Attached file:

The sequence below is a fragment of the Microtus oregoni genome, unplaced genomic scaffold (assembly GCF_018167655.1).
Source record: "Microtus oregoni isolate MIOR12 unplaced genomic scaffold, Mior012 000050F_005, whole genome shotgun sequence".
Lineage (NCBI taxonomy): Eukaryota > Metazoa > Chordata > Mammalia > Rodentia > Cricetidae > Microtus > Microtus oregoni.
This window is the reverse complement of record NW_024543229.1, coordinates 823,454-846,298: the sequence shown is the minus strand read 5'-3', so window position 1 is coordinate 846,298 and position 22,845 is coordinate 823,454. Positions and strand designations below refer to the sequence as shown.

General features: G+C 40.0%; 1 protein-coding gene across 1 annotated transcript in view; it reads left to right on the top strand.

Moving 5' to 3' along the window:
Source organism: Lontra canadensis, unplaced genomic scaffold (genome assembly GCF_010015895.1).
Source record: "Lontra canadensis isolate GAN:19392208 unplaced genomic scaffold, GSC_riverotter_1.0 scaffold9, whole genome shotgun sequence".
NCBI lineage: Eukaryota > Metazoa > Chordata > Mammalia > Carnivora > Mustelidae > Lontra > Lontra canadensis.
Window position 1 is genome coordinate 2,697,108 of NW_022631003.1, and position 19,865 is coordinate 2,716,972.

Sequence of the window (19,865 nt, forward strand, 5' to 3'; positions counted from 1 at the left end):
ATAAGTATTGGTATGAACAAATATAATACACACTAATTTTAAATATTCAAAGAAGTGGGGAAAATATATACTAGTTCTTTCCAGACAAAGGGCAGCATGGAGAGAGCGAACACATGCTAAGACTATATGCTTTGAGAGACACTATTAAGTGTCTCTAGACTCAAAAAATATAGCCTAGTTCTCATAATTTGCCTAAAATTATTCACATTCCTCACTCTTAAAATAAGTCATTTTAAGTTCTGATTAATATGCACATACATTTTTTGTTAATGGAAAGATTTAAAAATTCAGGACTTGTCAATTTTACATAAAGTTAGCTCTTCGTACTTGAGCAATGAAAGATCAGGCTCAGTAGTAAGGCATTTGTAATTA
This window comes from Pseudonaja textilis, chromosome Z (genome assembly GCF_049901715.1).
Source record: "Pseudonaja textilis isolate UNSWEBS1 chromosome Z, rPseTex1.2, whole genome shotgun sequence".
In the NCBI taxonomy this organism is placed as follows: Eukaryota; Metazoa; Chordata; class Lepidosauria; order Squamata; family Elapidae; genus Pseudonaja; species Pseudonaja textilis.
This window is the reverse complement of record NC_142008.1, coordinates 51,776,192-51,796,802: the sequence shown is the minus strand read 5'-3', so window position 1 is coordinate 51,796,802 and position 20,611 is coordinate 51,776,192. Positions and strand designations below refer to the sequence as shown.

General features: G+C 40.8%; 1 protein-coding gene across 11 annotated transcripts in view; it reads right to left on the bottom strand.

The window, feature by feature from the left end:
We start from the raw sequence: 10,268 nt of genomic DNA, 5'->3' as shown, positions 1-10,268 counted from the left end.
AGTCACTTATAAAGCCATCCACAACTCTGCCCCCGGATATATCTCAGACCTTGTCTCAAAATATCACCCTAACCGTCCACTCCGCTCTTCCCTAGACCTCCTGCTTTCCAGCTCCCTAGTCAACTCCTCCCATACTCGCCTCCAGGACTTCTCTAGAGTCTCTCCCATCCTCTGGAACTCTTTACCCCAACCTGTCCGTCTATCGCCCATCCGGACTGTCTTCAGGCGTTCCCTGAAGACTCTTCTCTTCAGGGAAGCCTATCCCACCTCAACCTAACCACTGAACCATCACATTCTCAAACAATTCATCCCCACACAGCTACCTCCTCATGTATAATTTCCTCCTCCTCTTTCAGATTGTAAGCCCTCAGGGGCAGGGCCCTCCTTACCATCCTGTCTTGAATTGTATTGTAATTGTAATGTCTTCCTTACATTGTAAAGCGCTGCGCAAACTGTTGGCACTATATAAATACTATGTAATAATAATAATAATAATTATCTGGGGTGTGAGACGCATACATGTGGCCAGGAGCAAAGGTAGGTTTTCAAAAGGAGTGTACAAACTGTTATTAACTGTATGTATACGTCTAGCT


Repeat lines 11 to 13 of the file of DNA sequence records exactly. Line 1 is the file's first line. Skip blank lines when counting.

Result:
Sequence of the window (19,865 nt, forward strand, 5' to 3'; positions counted from 1 at the left end):
ATAAGTATTGGTATGAACAAATATAATACACACTAATTTTAAATATTCAAAGAAGTGGGGAAAATATATACTAGTTCTTTCCAGACAAAGGGCAGCATGGAGAGAGCGAACACATGCTAAGACTATATGCTTTGAGAGACACTATTAAGTGTCTCTAGACTCAAAAAATATAGCCTAGTTCTCATAATTTGCCTAAAATTATTCACATTCCTCACTCTTAAAATAAGTCATTTTAAGTTCTGATTAATATGCACATACATTTTTTGTTAATGGAAAGATTTAAAAATTCAGGACTTGTCAATTTTACATAAAGTTAGCTCTTCGTACTTGAGCAATGAAAGATCAGGCTCAGTAGTAAGGCATTTGTAATTA
This window comes from Pseudonaja textilis, chromosome Z (genome assembly GCF_049901715.1).